CASE REPORT | VOLUME 5, ISSUE 7 | OPEN ACCESS DOI: 10.23937/2378-3656/1410225

Placenta Increta at 14 Weeks with Subsequent Hysterectomy: A Case Report

Abigail E Collett1*, Jean Payer1 and Xuezhi Jiang1,2

1Departments of OB/GYN, The Reading Hospital of Tower Health System, Reading, USA

2Departments of OB/GYN, Sidney Kimmel Medical College of Thomas Jefferson University, Philadelphia, USA

*Corresponding author: Abigail E Collett, DO., Department of OB/GYN-R1, The Reading Hospital of Tower Health, P.O. Box: 16052, Reading, Philadelphia, PA 19612-6052, USA, Tel: 484-628-8827, Fax: 484-628-9292.

Accepted: July 24, 2018 | Published: July 26, 2018

Citation: Collett AE, Payer J, Jiang X (2018) Placenta Increta at 14 Weeks with Subsequent Hysterectomy: A Case Report. Clin Med Rev Case Rep 5:225.

Copyright: © 2018 Collett AE, et al. This is an open-access article distributed under the terms of the Creative Commons Attribution License, which permits unrestricted use, distribution, and reproduction in any medium, provided the original author and source are credited.



Abnormal placental implantation (API) is an uncommon obstetrical phenomenon that is associated with significant maternal morbidity. Typically, the diagnosis of API is made at the time of delivery in the third trimester. However there are reports of API presenting in the second trimester, and rarely in the first trimester. Cesarean Scar Pregnancy (CSP) can be considered a subset of API. Early API rarely occurs in the absence of previous uterine manipulation. CSP is always associated with previous cesarean delivery. Nonetheless, it has been suggested that CSP and early API are histologically indistinguishable and both are precursors of API.

Case Report

A 38 yo G4P2012 with a history of two previous cesarean sections underwent a dilation curettage and evacuation (DC&E) procedure at 14w6d gestational age (GA) dated by last menstrual period (LMP) after approximately one month of expectant management for an incomplete spontaneous abortion. Beta-hCG on the morning of surgery was 1,936 mIU/mL. In the operating room (OR), immediately after the bimanual exam was performed heavy bright red vaginal bleeding was noted to be coming from the cervical os. A steady heavy flow of bleeding continued throughout the procedure. Intra-operatively the patient became hypotensive and was transfused with two units of packed red blood cells. Uterotonic agents were administered and a Bakri balloon was placed to tamponade the bleeding. At the conclusion of the case no further active bleeding was noted and the patient was hemodynamically stable. Approximately 7-8 hours after the initial DC&E procedure the patient bled around the Bakri balloon and was noted to be tachycardic. About nine hours after the initial surgery the decision was made to return to the OR due to persistent vaginal bleeding, persistent tachycardia, additional blood product requirements, and re-review of early transvaginal ultrasound which showed heterogeneous myometrium and a heterogeneous mass-like solid and cystic appearing area in the lower uterine segment. A total abdominal hysterectomy, bilateral salpingectomy and cystoscopy were performed. Intra-operative evaluation revealed a firm protruding tissue mass in the left anterior lower uterine segment that was found to be placenta increta or more on final pathology. The patient recovered appropriately during her hospital stay and was discharged in stable condition.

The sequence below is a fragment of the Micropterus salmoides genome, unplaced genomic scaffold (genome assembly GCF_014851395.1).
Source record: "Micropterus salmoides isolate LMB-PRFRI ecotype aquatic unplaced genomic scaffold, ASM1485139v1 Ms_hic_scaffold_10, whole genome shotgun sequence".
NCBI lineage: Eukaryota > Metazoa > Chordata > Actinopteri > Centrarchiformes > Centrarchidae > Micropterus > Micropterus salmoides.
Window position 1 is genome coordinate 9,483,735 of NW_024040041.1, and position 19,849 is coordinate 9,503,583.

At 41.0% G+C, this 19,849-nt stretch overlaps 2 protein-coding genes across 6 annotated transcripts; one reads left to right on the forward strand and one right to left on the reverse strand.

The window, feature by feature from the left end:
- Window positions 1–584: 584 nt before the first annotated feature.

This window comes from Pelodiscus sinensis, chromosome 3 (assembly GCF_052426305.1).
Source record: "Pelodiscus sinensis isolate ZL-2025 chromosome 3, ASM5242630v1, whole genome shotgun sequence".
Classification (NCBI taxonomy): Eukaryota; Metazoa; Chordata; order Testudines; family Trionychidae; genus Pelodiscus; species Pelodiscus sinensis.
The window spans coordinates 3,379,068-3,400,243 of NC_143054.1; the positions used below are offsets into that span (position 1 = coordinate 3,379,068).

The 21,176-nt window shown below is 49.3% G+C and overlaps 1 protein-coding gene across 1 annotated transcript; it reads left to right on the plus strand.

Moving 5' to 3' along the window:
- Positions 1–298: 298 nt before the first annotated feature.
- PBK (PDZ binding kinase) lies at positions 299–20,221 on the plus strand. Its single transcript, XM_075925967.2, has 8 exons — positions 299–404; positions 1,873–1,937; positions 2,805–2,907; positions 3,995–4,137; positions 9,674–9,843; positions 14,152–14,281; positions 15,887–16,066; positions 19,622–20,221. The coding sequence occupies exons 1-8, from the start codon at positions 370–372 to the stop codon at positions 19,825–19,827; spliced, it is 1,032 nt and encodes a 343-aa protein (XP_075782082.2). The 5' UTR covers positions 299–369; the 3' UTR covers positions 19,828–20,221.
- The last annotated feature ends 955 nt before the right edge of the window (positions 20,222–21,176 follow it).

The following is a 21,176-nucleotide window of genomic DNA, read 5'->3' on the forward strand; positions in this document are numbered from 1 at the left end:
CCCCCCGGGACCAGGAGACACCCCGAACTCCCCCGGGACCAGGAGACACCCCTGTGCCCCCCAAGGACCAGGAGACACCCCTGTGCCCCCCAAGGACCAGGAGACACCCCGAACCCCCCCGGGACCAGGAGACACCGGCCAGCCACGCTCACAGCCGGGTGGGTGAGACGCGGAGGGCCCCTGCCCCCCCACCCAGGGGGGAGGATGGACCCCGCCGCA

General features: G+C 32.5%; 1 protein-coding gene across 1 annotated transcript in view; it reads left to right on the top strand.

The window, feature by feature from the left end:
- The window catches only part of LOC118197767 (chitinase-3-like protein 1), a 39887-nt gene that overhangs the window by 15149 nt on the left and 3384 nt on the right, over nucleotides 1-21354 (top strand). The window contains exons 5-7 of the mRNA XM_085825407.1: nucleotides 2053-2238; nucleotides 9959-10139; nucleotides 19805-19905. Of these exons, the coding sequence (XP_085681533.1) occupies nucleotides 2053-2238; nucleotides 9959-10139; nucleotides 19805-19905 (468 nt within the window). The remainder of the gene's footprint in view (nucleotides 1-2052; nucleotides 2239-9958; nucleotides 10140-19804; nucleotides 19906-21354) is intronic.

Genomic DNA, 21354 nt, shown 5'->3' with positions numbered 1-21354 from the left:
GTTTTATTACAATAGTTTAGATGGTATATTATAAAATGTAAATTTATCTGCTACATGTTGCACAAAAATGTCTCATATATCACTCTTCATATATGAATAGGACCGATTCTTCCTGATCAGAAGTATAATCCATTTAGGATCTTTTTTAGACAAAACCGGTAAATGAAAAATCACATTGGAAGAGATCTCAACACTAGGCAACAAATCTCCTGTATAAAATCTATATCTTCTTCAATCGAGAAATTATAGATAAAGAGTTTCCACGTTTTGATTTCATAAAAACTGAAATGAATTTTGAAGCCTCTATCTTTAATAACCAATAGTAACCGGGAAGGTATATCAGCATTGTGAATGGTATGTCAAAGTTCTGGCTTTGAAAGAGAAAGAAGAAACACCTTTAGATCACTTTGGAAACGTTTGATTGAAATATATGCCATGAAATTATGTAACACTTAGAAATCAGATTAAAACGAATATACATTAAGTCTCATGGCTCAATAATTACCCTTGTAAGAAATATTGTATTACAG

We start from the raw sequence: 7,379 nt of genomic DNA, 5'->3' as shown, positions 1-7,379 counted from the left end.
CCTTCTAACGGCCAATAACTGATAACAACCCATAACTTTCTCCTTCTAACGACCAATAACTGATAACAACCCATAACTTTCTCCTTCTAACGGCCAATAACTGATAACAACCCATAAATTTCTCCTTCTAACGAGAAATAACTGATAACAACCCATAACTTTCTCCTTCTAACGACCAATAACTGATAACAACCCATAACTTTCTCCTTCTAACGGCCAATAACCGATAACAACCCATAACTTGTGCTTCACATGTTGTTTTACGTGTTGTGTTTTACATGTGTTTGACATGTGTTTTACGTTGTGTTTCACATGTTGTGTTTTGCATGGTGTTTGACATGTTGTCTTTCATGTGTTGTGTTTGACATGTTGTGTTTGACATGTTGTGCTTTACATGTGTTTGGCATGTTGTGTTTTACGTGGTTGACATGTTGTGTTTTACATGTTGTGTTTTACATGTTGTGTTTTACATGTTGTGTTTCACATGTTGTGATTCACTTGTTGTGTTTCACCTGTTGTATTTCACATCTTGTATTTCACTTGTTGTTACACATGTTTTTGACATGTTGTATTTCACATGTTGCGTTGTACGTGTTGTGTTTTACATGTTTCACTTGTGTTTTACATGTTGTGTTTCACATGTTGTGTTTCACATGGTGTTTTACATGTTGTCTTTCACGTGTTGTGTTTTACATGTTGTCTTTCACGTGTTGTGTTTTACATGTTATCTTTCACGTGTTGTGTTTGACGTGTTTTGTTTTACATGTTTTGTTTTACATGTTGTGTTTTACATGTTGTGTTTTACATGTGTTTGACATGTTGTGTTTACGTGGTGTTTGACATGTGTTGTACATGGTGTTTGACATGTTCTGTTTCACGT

API is an uncommon finding in early pregnancy. Although there are few reported cases, the majority of documented cases presented similarly to our case. Although specific screening for API or CSP is not recommended, it is important to have a high index of suspicion and proper preparation for patients with multiple risk factors for API, especially previous cesarean sections. It is important to consider early API and CSP as differential diagnoses when one encounters unexplainable and unexpected hemorrhage at the time of DC&E procedure.


Abnormal placenta implantation, Placenta increta, Early second trimester pregnancy, Hysterectomy, Cesarean scar pregnancy


Abnormal placental implantation (API) occurs in approximately 1 in 533 deliveries in the USA and is associated with significant maternal morbidity [1]. There are varying degrees of abnormal implantation differentiated by depth of placental invasion. In order of increasing severity, placenta accreta is invasion into the myometrium, increta is invasion deeper into the myometrium, and percreta is invasion through the myometrium and serosa and potentially into surrounding structures. API occurs in areas where there is a total or partial defect in the decidua basalis of the endometrium. Injury to the myometrium causes scarring. As the myometrium heals it forms a fibrous collagen layer rather than regenerating muscle [1]. The scarred area is weaker and does not form functional decidua basalis, which increases the risk of abnormal placentation [2]. There are various proposed theories to explain exactly how and why API occurs. These include: A primary defect in trophoblast function, secondary decidua basalis defect due to failure of normal decidua formation, and finally abnormal vascularization and oxygenation of the scarred tissue [1].

Risk factors for API include previous cesarean section, curettage procedure, placenta previa with a history of cesarean section, manual removal of placenta, endometritis, myomectomy, Asherman's syndrome, submucosal fibroids, adenomyosis, increasing age, and multiparity [1-3]. Studies show that cesarean section is the most important risk factor associated with API and the risk increases with increasing number of prior cesarean sections [1]. Despite API typically being associated with previous uterine injury or a risk factor that is associated with a weakening of the endometrium, it has been reported that about 7% of API occur in women without risk factors [3].